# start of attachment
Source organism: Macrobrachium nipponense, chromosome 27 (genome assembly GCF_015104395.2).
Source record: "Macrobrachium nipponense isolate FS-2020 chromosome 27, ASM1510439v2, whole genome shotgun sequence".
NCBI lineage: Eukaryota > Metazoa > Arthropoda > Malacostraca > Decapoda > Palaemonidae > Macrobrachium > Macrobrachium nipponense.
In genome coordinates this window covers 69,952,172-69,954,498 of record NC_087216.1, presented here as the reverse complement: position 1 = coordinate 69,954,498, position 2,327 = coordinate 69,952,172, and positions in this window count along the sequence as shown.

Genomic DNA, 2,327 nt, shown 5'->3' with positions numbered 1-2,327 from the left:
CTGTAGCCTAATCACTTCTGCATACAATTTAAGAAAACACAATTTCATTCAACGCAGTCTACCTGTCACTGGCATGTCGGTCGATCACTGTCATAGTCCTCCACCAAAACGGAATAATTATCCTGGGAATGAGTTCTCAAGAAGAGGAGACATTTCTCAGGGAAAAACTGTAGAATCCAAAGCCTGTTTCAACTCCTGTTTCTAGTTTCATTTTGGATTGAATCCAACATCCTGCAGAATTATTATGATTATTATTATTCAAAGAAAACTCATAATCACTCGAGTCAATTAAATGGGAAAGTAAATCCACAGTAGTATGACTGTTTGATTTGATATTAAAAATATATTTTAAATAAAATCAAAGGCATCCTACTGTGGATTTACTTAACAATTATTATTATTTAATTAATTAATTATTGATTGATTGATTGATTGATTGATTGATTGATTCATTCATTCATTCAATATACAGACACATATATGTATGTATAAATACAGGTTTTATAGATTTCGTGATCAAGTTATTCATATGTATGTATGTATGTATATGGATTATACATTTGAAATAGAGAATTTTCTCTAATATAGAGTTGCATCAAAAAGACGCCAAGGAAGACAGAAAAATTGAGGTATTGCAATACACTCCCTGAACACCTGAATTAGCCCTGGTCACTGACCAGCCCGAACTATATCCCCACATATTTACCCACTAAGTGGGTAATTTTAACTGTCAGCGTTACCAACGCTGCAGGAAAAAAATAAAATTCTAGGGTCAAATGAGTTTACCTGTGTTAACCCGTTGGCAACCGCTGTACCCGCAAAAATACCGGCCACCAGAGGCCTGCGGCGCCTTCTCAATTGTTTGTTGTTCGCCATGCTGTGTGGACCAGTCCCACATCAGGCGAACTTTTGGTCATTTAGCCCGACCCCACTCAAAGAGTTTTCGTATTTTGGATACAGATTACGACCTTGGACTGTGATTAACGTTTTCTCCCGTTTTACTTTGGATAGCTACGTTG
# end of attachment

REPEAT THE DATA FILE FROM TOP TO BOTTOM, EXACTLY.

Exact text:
Source organism: Macrobrachium nipponense, chromosome 27 (genome assembly GCF_015104395.2).
Source record: "Macrobrachium nipponense isolate FS-2020 chromosome 27, ASM1510439v2, whole genome shotgun sequence".
NCBI lineage: Eukaryota > Metazoa > Arthropoda > Malacostraca > Decapoda > Palaemonidae > Macrobrachium > Macrobrachium nipponense.
In genome coordinates this window covers 69,952,172-69,954,498 of record NC_087216.1, presented here as the reverse complement: position 1 = coordinate 69,954,498, position 2,327 = coordinate 69,952,172, and positions in this window count along the sequence as shown.

Genomic DNA, 2,327 nt, shown 5'->3' with positions numbered 1-2,327 from the left:
CTGTAGCCTAATCACTTCTGCATACAATTTAAGAAAACACAATTTCATTCAACGCAGTCTACCTGTCACTGGCATGTCGGTCGATCACTGTCATAGTCCTCCACCAAAACGGAATAATTATCCTGGGAATGAGTTCTCAAGAAGAGGAGACATTTCTCAGGGAAAAACTGTAGAATCCAAAGCCTGTTTCAACTCCTGTTTCTAGTTTCATTTTGGATTGAATCCAACATCCTGCAGAATTATTATGATTATTATTATTCAAAGAAAACTCATAATCACTCGAGTCAATTAAATGGGAAAGTAAATCCACAGTAGTATGACTGTTTGATTTGATATTAAAAATATATTTTAAATAAAATCAAAGGCATCCTACTGTGGATTTACTTAACAATTATTATTATTTAATTAATTAATTATTGATTGATTGATTGATTGATTGATTGATTGATTCATTCATTCATTCAATATACAGACACATATATGTATGTATAAATACAGGTTTTATAGATTTCGTGATCAAGTTATTCATATGTATGTATGTATGTATATGGATTATACATTTGAAATAGAGAATTTTCTCTAATATAGAGTTGCATCAAAAAGACGCCAAGGAAGACAGAAAAATTGAGGTATTGCAATACACTCCCTGAACACCTGAATTAGCCCTGGTCACTGACCAGCCCGAACTATATCCCCACATATTTACCCACTAAGTGGGTAATTTTAACTGTCAGCGTTACCAACGCTGCAGGAAAAAAATAAAATTCTAGGGTCAAATGAGTTTACCTGTGTTAACCCGTTGGCAACCGCTGTACCCGCAAAAATACCGGCCACCAGAGGCCTGCGGCGCCTTCTCAATTGTTTGTTGTTCGCCATGCTGTGTGGACCAGTCCCACATCAGGCGAACTTTTGGTCATTTAGCCCGACCCCACTCAAAGAGTTTTCGTATTTTGGATACAGATTACGACCTTGGACTGTGATTAACGTTTTCTCCCGTTTTACTTTGGATAGCTACGTTG